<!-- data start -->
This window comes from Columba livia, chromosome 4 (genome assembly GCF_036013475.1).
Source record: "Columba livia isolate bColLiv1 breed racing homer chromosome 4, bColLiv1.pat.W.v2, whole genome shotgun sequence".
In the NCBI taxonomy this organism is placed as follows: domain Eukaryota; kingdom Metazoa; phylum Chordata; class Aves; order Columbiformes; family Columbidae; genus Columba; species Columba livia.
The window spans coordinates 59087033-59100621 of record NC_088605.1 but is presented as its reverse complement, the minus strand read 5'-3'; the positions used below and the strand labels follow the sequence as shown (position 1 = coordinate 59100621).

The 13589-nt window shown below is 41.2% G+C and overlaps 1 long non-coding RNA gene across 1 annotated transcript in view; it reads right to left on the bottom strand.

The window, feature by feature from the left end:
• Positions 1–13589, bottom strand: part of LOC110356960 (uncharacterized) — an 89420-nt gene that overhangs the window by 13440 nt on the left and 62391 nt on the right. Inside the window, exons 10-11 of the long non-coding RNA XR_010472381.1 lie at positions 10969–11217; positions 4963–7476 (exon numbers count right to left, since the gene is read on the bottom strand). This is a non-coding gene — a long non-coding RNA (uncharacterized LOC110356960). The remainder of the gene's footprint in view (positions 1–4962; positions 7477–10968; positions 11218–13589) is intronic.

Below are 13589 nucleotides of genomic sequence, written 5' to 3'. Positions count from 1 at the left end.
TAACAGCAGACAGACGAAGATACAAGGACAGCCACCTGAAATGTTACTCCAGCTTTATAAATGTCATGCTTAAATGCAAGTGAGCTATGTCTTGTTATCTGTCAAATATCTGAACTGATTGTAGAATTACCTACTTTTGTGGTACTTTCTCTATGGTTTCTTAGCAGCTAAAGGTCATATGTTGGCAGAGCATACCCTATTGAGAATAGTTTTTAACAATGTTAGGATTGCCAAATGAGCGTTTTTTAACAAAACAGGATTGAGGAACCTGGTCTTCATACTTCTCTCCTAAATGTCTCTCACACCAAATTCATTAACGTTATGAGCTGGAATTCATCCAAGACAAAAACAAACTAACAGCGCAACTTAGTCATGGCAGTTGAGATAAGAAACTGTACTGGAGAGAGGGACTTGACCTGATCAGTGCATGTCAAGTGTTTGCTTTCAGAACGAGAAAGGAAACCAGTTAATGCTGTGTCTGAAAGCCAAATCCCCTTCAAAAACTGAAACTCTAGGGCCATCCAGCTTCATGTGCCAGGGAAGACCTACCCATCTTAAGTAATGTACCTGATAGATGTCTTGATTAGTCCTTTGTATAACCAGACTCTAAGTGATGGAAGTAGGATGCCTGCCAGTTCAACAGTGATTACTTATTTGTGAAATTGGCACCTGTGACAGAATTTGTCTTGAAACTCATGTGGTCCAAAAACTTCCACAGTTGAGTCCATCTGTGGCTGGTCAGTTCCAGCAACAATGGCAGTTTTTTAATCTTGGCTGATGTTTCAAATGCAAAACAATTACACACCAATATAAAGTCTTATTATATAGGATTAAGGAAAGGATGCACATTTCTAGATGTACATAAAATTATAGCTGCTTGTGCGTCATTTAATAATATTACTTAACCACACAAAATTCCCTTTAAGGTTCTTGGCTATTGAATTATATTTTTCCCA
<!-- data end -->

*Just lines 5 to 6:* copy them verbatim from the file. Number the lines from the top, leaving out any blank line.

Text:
The 13589-nt window shown below is 41.2% G+C and overlaps 1 long non-coding RNA gene across 1 annotated transcript in view; it reads right to left on the bottom strand.

The window, feature by feature from the left end: